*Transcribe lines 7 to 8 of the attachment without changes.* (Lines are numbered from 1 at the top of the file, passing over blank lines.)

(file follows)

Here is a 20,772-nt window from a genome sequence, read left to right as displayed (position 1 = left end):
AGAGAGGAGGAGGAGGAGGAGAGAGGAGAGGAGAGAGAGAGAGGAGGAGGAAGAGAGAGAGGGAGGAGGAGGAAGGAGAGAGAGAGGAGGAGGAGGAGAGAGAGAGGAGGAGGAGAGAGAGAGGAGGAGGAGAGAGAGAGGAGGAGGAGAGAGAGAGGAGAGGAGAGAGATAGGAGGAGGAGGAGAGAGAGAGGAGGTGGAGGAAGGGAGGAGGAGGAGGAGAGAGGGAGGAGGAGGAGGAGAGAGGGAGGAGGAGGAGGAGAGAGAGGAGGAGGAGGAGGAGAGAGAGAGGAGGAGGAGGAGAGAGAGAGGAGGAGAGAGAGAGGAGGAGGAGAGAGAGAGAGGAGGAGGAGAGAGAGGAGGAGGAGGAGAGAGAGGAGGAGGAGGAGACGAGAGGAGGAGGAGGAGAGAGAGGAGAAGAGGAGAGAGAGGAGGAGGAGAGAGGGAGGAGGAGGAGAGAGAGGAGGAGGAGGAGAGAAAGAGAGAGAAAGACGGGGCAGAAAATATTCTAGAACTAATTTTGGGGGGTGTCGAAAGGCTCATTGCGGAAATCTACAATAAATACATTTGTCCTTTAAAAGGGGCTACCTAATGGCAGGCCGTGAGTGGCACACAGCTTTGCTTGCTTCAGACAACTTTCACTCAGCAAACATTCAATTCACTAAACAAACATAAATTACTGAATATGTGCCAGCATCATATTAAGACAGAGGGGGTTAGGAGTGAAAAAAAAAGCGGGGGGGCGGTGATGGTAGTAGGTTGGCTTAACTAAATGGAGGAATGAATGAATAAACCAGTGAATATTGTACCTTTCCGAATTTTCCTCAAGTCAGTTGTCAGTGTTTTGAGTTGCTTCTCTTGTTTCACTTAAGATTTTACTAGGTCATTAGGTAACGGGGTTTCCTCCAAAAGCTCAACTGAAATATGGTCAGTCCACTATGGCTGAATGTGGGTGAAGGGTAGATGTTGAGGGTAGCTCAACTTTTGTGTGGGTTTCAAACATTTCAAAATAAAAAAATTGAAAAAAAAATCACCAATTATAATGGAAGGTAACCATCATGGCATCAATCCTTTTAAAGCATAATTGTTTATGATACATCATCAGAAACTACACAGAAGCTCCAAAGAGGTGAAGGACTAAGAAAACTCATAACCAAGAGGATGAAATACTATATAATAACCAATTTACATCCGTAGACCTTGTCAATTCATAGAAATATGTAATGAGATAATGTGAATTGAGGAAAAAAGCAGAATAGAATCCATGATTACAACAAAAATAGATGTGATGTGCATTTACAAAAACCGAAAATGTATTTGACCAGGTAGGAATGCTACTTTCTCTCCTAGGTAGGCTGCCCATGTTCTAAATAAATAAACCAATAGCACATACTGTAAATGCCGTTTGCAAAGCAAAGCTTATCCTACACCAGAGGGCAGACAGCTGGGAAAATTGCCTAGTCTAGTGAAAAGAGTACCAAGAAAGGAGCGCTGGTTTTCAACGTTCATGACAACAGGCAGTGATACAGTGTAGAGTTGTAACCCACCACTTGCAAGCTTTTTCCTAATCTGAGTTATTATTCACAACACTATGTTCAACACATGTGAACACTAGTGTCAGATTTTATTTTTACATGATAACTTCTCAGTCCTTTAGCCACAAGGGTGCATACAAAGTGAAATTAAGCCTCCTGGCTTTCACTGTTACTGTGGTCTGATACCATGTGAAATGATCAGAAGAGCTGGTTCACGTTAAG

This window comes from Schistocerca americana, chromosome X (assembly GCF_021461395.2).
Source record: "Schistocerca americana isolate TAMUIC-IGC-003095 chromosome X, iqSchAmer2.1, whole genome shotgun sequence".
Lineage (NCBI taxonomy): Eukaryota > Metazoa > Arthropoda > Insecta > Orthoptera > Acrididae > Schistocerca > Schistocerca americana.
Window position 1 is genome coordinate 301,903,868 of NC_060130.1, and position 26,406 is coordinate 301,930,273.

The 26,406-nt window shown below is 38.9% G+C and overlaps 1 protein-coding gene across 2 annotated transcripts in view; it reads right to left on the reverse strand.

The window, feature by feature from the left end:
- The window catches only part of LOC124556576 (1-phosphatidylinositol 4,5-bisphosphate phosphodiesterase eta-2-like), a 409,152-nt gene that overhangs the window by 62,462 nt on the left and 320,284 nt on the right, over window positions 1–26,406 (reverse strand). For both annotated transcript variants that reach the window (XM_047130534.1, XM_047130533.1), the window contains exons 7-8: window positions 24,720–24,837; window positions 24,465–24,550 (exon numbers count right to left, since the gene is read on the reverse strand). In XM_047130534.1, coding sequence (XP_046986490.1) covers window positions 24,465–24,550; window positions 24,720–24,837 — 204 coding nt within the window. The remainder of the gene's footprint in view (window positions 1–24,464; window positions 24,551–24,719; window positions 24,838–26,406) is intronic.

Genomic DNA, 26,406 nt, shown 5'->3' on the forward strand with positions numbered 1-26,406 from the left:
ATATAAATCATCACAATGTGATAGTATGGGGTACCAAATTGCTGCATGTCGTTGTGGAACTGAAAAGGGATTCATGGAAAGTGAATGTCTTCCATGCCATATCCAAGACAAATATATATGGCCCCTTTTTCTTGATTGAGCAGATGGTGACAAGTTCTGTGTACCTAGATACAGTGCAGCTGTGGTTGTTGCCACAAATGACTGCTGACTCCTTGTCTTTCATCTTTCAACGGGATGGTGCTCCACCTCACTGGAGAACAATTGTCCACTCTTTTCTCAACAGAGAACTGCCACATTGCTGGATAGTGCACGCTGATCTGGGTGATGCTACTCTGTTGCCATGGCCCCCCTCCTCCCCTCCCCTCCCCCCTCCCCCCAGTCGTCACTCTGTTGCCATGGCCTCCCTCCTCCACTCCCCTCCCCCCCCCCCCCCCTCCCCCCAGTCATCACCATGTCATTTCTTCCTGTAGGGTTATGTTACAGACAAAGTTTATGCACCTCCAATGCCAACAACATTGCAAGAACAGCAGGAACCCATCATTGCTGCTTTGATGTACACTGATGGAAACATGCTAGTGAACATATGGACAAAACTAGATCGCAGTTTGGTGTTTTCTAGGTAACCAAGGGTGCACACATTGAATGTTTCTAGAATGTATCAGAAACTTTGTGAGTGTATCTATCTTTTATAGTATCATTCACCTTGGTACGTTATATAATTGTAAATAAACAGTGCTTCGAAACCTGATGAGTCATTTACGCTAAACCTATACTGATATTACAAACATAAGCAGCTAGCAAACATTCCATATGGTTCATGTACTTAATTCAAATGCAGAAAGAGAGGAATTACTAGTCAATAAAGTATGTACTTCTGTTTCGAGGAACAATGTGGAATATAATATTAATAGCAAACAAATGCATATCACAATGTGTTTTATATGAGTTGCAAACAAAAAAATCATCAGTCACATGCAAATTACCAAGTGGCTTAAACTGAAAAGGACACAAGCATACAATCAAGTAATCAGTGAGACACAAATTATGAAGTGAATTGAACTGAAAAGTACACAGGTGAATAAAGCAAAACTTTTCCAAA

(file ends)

The 26,406-nt window shown below is 38.9% G+C and overlaps 1 protein-coding gene across 2 annotated transcripts in view; it reads right to left on the reverse strand.

The window, feature by feature from the left end: